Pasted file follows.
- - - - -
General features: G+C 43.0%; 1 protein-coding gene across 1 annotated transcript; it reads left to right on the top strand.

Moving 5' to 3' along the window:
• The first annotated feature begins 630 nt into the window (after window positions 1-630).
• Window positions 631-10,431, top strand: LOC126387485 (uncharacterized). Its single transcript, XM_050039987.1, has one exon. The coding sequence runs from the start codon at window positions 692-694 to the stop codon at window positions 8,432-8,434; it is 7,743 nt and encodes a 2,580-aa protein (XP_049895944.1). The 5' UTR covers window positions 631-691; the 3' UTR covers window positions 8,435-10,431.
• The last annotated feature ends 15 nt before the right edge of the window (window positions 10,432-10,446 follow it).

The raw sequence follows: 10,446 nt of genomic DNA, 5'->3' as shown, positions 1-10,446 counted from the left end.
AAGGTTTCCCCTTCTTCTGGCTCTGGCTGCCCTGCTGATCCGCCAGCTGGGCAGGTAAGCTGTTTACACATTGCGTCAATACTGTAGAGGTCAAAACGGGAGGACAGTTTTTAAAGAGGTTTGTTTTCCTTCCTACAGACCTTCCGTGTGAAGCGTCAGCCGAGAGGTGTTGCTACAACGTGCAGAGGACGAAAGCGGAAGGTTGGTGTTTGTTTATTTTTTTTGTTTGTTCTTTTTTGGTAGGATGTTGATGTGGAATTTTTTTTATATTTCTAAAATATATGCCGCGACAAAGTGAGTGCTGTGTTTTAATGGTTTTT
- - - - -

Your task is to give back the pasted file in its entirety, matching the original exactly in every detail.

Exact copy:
General features: G+C 43.0%; 1 protein-coding gene across 1 annotated transcript; it reads left to right on the top strand.

Moving 5' to 3' along the window:
• The first annotated feature begins 630 nt into the window (after window positions 1-630).
• Window positions 631-10,431, top strand: LOC126387485 (uncharacterized). Its single transcript, XM_050039987.1, has one exon. The coding sequence runs from the start codon at window positions 692-694 to the stop codon at window positions 8,432-8,434; it is 7,743 nt and encodes a 2,580-aa protein (XP_049895944.1). The 5' UTR covers window positions 631-691; the 3' UTR covers window positions 8,435-10,431.
• The last annotated feature ends 15 nt before the right edge of the window (window positions 10,432-10,446 follow it).

The raw sequence follows: 10,446 nt of genomic DNA, 5'->3' as shown, positions 1-10,446 counted from the left end.
AAGGTTTCCCCTTCTTCTGGCTCTGGCTGCCCTGCTGATCCGCCAGCTGGGCAGGTAAGCTGTTTACACATTGCGTCAATACTGTAGAGGTCAAAACGGGAGGACAGTTTTTAAAGAGGTTTGTTTTCCTTCCTACAGACCTTCCGTGTGAAGCGTCAGCCGAGAGGTGTTGCTACAACGTGCAGAGGACGAAAGCGGAAGGTTGGTGTTTGTTTATTTTTTTTGTTTGTTCTTTTTTGGTAGGATGTTGATGTGGAATTTTTTTTATATTTCTAAAATATATGCCGCGACAAAGTGAGTGCTGTGTTTTAATGGTTTTT